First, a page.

Blacklist may be long, but it’s a fast exciting read, filled with fascinating twists and turns and mystery that’s deeper than it seems. Lives and decisions, past and present, are never simple, and the race to judgment is never safe. It’s a truly enjoyable, satisfying novel, with just the right blend of action, personal narration, and thought.

Disclosure: A friend gave me a copy, guessing correctly that I’d love it. ( )
  SheilaDeeth | Aug 23, 2016 |
This was the first V.I. Warshawski novel I’ve ever read and most likely the last. I was not remotely impressed by the writing style, the plot, or almost anything else about the novel. Set shortly after 9/11, V.I. Warshawski takes on an assignment investigating lights going on and off in a mansion late at night when she stumbles across a dead body. This leads to an investigation where she uncovers secrets from a group of elite, rich families in the Chicago area who have these incestuous relationships with each other and covet gossip and secrets. Being after 9/11, the Patriot Act and potential Islamic terrorists come into play, even though it really has no place in this novel. It seems like it was just thrown in to meet the author’s political sensibilities.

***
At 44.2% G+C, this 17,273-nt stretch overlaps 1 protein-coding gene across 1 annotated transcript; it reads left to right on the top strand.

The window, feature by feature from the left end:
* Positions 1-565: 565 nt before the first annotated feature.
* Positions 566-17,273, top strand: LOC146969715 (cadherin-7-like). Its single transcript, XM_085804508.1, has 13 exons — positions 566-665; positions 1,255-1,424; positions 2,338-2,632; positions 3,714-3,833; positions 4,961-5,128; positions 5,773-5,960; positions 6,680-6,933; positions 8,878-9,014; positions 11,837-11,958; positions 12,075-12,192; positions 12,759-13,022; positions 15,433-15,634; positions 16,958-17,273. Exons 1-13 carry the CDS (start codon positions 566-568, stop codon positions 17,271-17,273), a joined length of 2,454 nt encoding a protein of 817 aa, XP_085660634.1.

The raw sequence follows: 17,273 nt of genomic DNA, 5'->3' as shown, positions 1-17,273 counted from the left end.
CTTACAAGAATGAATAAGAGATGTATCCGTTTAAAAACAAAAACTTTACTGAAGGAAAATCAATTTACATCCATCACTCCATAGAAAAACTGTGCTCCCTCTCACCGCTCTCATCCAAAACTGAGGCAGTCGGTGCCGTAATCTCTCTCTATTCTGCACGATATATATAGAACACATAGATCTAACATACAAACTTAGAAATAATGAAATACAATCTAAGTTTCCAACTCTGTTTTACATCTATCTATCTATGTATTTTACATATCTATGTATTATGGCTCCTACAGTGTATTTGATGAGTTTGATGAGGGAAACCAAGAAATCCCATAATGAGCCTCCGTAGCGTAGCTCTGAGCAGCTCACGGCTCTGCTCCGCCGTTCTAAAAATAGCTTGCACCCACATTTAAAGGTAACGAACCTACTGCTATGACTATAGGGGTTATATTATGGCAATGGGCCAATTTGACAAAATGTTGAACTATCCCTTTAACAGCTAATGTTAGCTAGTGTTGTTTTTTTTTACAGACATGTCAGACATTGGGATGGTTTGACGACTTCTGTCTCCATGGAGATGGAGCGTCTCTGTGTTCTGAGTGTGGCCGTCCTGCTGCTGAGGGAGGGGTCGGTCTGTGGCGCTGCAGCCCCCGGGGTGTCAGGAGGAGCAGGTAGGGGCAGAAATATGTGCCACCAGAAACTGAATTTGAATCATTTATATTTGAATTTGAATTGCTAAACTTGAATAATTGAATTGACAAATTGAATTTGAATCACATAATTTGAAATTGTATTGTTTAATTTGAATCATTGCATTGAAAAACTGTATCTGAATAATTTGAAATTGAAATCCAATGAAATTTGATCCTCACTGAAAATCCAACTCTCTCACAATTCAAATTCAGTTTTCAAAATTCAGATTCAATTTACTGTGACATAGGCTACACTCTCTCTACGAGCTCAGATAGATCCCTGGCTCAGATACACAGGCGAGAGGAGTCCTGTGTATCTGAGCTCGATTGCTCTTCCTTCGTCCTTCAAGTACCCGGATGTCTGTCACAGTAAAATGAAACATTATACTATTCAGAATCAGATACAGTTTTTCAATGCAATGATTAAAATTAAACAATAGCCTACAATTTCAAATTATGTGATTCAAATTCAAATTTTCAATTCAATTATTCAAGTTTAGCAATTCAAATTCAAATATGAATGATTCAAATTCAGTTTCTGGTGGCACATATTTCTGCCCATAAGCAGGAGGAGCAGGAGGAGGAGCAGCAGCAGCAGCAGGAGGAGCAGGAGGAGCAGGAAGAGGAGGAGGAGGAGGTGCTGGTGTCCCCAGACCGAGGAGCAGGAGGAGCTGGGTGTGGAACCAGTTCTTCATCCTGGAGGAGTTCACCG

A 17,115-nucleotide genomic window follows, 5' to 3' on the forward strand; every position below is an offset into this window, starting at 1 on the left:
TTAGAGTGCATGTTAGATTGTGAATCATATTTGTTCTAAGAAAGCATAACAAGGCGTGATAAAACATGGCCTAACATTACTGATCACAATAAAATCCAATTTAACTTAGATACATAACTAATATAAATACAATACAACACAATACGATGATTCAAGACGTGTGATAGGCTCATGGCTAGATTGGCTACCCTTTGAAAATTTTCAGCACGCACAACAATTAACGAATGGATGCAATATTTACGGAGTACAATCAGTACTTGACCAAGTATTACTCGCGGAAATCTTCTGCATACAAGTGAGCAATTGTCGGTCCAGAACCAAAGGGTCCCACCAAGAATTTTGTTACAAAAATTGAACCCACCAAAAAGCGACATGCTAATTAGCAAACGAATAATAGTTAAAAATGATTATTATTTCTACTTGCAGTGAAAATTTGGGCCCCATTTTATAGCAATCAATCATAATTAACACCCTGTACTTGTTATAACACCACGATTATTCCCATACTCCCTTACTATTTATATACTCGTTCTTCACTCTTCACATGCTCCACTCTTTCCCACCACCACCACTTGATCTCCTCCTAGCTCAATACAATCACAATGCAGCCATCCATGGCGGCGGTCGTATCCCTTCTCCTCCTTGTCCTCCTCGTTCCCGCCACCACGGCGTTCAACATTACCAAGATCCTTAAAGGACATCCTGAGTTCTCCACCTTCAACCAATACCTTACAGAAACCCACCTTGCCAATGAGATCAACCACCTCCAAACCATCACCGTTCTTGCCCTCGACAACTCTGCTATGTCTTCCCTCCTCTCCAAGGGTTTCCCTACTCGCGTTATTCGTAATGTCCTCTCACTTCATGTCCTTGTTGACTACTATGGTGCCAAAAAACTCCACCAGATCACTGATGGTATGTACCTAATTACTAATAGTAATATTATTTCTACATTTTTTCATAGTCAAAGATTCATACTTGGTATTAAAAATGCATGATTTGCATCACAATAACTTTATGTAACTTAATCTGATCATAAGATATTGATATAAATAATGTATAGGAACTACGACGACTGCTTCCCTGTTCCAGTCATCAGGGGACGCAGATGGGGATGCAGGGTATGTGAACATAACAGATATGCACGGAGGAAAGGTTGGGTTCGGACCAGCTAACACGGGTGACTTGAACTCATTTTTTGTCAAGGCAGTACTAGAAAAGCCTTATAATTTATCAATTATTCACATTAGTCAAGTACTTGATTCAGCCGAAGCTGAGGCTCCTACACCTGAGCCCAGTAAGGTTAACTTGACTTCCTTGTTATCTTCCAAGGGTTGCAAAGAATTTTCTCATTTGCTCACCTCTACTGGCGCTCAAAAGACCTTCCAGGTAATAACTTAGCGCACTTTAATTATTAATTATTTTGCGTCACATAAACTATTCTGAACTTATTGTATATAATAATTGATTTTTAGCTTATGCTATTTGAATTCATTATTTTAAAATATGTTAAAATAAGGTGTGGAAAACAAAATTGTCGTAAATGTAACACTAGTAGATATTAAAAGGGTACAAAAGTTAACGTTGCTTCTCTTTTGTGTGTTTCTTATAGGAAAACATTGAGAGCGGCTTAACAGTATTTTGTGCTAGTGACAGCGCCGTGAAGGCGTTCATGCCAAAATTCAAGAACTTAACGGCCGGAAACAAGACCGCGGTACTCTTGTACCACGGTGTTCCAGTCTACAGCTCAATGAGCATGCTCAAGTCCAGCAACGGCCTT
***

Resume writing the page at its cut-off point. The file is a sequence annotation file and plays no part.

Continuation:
One of my all time pet peeves is when the author of a genre book, in this case a mystery novel, continually inserts their political viewpoints. When I read a mystery, I’m reading for the mystery, and the author incessant political commentary only serves to take away from the story and annoy me. The mystery itself was weak, and the characterization was especially poor. I can’t think of any character here that I like. When the reveal of the secret finally happened, it was predictable and mundane. The killer wasn’t at all believable. In short, this book is not worth reading.

Carl Alves – author of Conjesero ( )
  Carl_Alves | Aug 12, 2016 |
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Amazon.com Amazon.com Review (ISBN 0451209699, Mass Market Paperback)

Privilege, politics, and perfidy jointly propel the circuitous plot of Blacklist, Sara Paretsky's 11th novel featuring tenacious Chicago private-eye V.I. Warshawski. By the time this story runs its course, V.I. will have harbored an alleged Arab terrorist, resurrected the ghosts of America's 1950s anti-Communist hysteria, and questioned the integrity of a man she once admired "to the point of hero worship." In other words, it's a typical case for this hard-headed, sarcastic, and perpetually sleep-deprived sleuth.